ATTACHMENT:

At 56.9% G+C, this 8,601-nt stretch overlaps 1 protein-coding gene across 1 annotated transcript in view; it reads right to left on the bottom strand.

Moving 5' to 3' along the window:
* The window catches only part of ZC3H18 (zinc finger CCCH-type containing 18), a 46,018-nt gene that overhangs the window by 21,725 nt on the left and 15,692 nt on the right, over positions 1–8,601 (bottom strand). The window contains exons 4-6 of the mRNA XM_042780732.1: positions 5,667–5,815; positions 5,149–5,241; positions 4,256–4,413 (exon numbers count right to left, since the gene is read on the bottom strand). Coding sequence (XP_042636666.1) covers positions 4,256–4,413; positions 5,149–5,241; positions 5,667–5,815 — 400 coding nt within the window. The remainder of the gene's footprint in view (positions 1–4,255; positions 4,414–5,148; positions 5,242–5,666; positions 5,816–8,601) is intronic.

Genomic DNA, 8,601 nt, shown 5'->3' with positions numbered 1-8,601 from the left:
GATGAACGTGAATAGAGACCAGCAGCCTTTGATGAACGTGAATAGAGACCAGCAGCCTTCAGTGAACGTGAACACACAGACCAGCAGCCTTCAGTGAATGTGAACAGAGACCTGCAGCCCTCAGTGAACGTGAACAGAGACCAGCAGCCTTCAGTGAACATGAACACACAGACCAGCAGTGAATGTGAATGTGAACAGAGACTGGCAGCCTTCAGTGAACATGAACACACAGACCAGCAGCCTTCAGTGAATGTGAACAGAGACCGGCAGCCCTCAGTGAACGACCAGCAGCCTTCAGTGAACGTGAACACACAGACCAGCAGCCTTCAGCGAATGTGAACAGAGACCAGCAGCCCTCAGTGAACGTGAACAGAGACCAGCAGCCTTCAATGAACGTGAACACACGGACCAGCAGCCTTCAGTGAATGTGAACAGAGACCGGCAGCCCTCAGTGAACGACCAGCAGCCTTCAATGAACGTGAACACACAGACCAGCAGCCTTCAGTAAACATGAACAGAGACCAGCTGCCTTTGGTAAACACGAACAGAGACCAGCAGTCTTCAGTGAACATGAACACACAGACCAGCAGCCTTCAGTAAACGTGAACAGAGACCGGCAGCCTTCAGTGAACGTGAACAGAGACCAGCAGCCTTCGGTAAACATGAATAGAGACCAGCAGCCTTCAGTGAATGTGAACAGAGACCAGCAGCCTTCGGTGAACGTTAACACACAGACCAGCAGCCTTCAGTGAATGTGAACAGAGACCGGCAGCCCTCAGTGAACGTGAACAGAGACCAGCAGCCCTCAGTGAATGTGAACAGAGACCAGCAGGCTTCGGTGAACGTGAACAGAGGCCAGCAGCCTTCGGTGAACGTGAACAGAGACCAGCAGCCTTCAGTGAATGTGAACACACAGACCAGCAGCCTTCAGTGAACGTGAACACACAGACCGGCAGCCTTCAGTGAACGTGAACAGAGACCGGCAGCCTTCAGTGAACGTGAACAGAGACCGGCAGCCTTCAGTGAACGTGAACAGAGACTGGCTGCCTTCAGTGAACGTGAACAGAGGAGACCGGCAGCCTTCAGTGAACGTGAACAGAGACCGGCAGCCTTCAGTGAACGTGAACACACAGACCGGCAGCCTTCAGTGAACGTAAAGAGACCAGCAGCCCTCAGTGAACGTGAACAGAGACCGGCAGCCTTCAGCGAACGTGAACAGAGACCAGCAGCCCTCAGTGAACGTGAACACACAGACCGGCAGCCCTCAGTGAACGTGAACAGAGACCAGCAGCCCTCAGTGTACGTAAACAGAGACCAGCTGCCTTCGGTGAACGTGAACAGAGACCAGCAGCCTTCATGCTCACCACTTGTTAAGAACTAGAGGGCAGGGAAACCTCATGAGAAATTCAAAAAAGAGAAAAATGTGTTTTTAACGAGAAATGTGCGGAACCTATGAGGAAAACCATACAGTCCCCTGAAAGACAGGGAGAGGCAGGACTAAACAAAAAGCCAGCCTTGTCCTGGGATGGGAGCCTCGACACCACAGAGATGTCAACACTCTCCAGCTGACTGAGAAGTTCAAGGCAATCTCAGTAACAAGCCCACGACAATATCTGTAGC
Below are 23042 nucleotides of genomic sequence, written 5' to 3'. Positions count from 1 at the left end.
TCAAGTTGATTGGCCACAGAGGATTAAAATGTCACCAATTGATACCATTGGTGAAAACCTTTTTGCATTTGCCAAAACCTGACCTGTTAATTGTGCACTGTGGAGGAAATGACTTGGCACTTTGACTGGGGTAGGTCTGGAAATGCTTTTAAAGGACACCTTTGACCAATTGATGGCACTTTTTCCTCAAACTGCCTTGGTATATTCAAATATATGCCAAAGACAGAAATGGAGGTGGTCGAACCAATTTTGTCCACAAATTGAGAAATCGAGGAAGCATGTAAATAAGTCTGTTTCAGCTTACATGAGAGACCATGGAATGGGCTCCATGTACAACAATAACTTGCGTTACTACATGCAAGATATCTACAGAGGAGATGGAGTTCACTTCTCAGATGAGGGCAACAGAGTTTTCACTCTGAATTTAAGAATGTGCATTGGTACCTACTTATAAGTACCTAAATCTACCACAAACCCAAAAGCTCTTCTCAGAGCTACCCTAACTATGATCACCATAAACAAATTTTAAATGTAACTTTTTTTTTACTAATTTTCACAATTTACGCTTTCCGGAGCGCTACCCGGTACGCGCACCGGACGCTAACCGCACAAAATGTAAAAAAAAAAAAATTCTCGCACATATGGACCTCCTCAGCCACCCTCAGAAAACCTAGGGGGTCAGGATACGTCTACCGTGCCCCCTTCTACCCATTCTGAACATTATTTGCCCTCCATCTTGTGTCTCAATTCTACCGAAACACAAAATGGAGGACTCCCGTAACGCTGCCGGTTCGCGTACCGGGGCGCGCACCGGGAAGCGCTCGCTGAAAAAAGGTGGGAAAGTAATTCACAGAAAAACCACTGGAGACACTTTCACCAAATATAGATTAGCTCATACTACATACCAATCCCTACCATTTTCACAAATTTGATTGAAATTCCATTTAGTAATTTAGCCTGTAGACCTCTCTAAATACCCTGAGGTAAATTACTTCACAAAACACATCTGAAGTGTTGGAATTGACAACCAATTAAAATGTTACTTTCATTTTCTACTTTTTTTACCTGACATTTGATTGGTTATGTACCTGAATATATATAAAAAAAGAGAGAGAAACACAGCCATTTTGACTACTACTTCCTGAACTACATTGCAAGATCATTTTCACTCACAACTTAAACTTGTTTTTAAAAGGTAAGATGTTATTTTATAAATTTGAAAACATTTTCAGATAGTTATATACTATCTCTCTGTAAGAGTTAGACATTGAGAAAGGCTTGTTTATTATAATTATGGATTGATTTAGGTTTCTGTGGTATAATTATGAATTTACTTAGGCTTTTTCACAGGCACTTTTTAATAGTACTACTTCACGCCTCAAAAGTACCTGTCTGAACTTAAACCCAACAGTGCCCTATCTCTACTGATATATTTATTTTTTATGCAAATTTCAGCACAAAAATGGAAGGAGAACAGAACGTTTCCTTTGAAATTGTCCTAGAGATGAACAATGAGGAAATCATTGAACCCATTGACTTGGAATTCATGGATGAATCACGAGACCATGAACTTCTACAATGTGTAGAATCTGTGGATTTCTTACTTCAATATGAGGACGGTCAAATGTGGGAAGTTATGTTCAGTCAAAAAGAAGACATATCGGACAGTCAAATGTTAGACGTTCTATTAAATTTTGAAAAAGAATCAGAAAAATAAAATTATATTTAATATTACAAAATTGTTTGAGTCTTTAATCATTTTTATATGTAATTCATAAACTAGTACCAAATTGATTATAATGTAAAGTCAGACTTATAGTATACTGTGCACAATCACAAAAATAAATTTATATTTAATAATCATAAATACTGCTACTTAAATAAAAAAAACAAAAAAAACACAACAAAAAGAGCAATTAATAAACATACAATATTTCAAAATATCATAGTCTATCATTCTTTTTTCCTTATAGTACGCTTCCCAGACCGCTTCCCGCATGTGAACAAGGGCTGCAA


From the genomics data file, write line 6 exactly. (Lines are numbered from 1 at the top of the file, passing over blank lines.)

Below are 23042 nucleotides of genomic sequence, written 5' to 3'. Positions count from 1 at the left end.